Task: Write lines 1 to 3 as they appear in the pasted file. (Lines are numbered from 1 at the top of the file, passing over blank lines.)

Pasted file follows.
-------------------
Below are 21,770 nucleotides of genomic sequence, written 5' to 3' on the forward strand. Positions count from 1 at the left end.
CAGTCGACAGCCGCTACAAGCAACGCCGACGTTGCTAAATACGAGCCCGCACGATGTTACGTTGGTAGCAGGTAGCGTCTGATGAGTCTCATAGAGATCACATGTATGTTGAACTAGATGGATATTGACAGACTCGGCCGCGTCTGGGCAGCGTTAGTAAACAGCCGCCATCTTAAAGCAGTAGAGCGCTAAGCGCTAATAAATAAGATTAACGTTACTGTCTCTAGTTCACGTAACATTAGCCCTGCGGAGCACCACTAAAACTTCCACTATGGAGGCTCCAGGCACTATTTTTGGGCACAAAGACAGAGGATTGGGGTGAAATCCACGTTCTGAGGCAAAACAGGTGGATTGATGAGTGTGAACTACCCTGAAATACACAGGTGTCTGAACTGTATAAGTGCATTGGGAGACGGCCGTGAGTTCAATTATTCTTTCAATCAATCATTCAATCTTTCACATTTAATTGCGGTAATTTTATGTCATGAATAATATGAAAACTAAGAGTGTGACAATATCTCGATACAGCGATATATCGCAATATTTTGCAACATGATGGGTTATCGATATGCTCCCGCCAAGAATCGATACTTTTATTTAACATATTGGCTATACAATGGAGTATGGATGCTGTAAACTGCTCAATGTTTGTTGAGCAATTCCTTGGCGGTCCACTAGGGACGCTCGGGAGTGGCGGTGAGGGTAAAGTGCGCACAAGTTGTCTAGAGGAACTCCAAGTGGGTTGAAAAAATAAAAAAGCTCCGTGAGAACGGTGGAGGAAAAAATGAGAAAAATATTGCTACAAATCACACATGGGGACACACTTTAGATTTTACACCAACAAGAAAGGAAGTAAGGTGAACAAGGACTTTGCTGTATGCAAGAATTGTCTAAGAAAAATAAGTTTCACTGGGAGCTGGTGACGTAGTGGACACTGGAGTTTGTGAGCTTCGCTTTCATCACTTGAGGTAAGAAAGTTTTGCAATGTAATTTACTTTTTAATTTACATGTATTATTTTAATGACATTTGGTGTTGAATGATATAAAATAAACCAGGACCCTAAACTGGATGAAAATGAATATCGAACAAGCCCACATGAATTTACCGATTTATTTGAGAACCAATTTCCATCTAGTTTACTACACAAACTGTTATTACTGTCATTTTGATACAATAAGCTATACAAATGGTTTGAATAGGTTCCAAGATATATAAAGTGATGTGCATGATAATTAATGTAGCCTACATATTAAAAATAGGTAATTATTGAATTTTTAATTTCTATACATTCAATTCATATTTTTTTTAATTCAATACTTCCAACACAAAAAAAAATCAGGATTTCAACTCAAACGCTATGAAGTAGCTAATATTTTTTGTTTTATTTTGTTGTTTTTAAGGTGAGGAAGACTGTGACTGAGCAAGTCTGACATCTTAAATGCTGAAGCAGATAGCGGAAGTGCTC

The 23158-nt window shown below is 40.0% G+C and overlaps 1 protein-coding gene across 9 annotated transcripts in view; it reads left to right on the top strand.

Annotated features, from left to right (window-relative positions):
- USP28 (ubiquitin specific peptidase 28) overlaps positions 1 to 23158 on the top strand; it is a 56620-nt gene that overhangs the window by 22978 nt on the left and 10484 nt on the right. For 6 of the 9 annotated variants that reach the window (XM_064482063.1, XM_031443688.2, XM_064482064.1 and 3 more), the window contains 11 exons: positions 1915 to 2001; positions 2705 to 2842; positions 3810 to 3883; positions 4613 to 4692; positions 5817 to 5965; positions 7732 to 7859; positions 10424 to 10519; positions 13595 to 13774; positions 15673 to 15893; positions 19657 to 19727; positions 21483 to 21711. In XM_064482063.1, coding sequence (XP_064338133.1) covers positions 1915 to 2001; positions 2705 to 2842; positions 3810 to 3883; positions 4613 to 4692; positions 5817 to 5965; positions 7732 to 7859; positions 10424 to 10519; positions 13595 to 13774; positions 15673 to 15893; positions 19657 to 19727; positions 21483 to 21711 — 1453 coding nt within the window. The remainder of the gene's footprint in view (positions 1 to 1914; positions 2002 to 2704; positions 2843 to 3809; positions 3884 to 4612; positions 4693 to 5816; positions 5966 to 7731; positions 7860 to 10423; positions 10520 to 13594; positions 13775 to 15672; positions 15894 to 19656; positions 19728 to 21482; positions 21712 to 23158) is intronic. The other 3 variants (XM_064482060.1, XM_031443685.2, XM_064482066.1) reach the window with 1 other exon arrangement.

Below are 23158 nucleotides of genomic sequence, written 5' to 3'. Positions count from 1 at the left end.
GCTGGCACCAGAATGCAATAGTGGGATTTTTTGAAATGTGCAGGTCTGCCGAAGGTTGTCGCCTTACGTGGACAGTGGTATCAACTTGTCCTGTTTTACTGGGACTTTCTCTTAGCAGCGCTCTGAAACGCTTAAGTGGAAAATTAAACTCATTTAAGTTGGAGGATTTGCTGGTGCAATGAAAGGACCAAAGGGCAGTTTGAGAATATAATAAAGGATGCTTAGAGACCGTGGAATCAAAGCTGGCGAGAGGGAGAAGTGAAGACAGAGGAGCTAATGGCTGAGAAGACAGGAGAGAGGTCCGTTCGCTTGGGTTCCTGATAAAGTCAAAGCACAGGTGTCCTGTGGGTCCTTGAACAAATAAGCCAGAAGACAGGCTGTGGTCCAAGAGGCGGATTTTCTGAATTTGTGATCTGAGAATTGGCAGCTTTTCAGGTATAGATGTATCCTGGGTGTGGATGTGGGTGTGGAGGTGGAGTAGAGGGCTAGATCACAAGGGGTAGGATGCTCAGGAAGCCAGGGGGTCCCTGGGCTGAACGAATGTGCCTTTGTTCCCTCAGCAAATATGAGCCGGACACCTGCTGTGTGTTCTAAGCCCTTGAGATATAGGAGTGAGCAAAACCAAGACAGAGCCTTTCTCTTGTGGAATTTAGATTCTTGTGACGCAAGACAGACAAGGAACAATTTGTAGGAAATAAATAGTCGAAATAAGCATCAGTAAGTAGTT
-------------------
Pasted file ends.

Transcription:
Below are 21,770 nucleotides of genomic sequence, written 5' to 3' on the forward strand. Positions count from 1 at the left end.
CAGTCGACAGCCGCTACAAGCAACGCCGACGTTGCTAAATACGAGCCCGCACGATGTTACGTTGGTAGCAGGTAGCGTCTGATGAGTCTCATAGAGATCACATGTATGTTGAACTAGATGGATATTGACAGACTCGGCCGCGTCTGGGCAGCGTTAGTAAACAGCCGCCATCTTAAAGCAGTAGAGCGCTAAGCGCTAATAAATAAGATTAACGTTACTGTCTCTAGTTCACGTAACATTAGCCCTGCGGAGCACCACTAAAACTTCCACTATGGAGGCTCCAGGCACTATTTTTGGGCACAAAGACAGAGGATTGGGGTGAAATCCACGTTCTGAGGCAAAACAGGTGGATTGATGAGTGTGAACTACCCTGAAATACACAGGTGTCTGAACTGTATAAGTGCATTGGGAGACGGCCGTGAGTTCAATTATTCTTTCAATCAATCATTCAATCTTTCACATTTAATTGCGGTAATTTTATGTCATGAATAATATGAAAACTAAGAGTGTGACAATATCTCGATACAGCGATATATCGCAATATTTTGCAACATGATGGGTTATCGATATGCTCCCGCCAAGAATCGATACTTTTATTTAACATATTGGCTATACAATGGAGTATGGATGCTGTAAACTGCTCAATGTTTGTTGAGCAATTCCTTGGCGGTCCACTAGGGACGCTCGGGAGTGGCGGTGAGGGTAAAGTGCGCACAAGTTGTCTAGAGGAACTCCAAGTGGGTTGAAAAAATAAAAAAGCTCCGTGAGAACGGTGGAGGAAAAAATGAGAAAAATATTGCTACAAATCACACATGGGGACACACTTTAGATTTTACACCAACAAGAAAGGAAGTAAGGTGAACAAGGACTTTGCTGTATGCAAGAATTGTCTAAGAAAAATAAGTTTCACTGGGAGCTGGTGACGTAGTGGACACTGGAGTTTGTGAGCTTCGCTTTCATCACTTGAGGTAAGAAAGTTTTGCAATGTAATTTACTTTTTAATTTACATGTATTATTTTAATGACATTTGGTGTTGAATGATATAAAATAAACCAGGACCCTAAACTGGATGAAAATGAATATCGAACAAGCCCACATGAATTTACCGATTTATTTGAGAACCAATTTCCATCTAGTTTACTACACAAACTGTTATTACTGTCATTTTGATACAATAAGCTATACAAATGGTTTGAATAGGTTCCAAGATATATAAAGTGATGTGCATGATAATTAATGTAGCCTACATATTAAAAATAGGTAATTATTGAATTTTTAATTTCTATACATTCAATTCATATTTTTTTTAATTCAATACTTCCAACACAAAAAAAAATCAGGATTTCAACTCAAACGCTATGAAGTAGCTAATATTTTTTGTTTTATTTTGTTGTTTTTAAGGTGAGGAAGACTGTGACTGAGCAAGTCTGACATCTTAAATGCTGAAGCAGATAGCGGAAGTGCTC

The 23158-nt window shown below is 40.0% G+C and overlaps 1 protein-coding gene across 9 annotated transcripts in view; it reads left to right on the top strand.